There are many ways to form a non-profit organization in Quebec. There is a formal registration process for some, but you can also create an organization on your own. You might not even need to start a new organization to have an impact.
Read the summaries below or take our quiz to explore what’s best for you.
Incorporated non-profit organization (without charity status)
- Incorporation creates a legal entity separate from an organization’s members and board of directors. If something goes wrong, generally, the organization will be held legally responsible and not members or directors personally.
- This organization is not a registered charity and so usually cannot issue tax receipts for donations. (If the organization meets specific criteria, it can apply to become a registered charity.)
- Incorporated non-profits are not restricted in their political activities like registered charities.
- The organization can usually run a limited surplus without paying income tax. But for most organizations, the extra money cannot be shared among members.
- This type of organization has a democratic decision-making structure centered around members and a board of directors.
- Expect to spend some time and money incorporating and following required decision-making procedures and reporting requirements. (But not as much time as you would as a registered charity!)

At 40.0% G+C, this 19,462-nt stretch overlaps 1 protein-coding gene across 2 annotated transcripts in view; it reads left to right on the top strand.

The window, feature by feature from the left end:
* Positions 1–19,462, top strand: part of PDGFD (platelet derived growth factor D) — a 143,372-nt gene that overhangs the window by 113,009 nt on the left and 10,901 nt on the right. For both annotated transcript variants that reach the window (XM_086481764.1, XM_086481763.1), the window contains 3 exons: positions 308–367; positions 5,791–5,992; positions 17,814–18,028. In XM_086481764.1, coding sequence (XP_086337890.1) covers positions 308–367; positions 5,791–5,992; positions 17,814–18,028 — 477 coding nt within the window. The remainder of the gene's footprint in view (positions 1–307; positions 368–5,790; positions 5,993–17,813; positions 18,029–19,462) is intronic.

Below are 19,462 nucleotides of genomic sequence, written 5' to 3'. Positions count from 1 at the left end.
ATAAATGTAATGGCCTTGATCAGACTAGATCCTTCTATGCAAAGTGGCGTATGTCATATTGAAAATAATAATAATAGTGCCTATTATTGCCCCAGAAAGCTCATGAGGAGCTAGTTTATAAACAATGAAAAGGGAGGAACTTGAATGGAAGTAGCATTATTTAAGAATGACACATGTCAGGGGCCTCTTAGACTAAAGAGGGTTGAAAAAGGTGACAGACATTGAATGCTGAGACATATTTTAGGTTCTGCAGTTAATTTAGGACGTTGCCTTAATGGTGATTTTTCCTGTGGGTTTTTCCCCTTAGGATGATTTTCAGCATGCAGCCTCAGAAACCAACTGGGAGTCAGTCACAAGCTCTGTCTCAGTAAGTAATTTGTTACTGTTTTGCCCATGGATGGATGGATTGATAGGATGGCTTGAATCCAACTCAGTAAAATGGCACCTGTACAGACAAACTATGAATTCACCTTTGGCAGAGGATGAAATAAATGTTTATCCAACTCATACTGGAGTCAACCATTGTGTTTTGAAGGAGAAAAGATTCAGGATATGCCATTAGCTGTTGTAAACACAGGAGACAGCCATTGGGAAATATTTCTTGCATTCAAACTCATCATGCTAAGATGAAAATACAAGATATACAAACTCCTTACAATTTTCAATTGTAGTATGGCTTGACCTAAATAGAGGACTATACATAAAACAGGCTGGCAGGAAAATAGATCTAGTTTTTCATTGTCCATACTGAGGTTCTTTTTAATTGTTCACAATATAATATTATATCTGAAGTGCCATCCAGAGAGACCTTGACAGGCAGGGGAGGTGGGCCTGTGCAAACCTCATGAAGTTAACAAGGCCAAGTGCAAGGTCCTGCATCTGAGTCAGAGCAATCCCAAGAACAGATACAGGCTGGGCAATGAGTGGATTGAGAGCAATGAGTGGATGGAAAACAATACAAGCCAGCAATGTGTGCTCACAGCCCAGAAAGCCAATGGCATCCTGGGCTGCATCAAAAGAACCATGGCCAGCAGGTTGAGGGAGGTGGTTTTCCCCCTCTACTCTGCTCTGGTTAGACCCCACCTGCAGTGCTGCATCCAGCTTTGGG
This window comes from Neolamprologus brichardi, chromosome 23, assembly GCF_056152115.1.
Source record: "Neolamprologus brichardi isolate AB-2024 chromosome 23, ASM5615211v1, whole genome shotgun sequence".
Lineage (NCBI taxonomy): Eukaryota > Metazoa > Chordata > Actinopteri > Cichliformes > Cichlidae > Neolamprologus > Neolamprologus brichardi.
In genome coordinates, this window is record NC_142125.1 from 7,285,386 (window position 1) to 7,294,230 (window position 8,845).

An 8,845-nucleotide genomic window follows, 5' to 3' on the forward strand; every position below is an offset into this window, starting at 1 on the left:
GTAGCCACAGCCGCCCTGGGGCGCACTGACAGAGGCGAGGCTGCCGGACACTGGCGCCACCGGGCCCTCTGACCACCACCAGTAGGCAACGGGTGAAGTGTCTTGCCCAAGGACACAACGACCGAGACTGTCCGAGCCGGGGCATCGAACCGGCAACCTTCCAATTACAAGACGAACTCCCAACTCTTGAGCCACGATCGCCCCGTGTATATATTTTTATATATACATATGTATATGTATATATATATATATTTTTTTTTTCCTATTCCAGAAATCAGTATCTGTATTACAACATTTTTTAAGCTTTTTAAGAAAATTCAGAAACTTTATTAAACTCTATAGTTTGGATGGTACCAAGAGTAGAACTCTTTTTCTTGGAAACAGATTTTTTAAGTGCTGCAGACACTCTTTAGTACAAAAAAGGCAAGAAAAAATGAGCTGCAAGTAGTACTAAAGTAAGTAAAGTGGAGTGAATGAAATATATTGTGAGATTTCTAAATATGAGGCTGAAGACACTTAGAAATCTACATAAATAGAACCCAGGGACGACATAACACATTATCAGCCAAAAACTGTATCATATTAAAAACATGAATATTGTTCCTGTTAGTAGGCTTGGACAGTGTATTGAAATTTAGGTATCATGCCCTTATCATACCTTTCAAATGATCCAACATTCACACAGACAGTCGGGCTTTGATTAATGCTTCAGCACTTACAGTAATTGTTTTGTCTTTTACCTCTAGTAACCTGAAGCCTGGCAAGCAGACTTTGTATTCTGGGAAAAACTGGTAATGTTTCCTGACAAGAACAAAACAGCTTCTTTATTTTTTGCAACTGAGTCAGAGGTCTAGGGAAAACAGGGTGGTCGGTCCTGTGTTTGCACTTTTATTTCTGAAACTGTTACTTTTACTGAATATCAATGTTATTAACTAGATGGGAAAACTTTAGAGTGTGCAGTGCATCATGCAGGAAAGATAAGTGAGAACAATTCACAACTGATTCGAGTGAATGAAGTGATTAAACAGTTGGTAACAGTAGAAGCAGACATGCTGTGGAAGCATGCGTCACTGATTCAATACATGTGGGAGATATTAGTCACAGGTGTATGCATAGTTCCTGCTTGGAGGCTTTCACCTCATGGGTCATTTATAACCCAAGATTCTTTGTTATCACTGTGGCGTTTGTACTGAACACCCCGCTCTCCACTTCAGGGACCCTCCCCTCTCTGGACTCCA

- You can incorporate with the Quebec government (Quebec uses the term “non-profit legal person”) or the federal government (Canada calls it a “not-for-profit corporation”). There are pros and cons to both options.
Example: You want to start an organization advocating for a social cause. You will promote political candidates who support that cause. You’ll fundraise through grants and fundraising events.
- Incorporated non-profits and “contractual associations” can apply to the federal government to become registered charities. But their governing documents must meet federal criteria.
- Registered charities must have a charitable “purpose” that falls into 1 of 4 categories.
- Registered charities can issue tax receipts for donations and may have more funding options than organizations without charitable status.
- Partisan political activities are not allowed. Any non-partisan political activities (like advocating for changes in the law) must directly help the charity accomplish its purpose.
- Registered charities do not pay income tax when they have a surplus. But there are restrictions on business activities, and there can be spending requirements (more info).
- Expect to spend a significant amount of time and resources making sure you follow activities, spending, reporting and fundraising rules.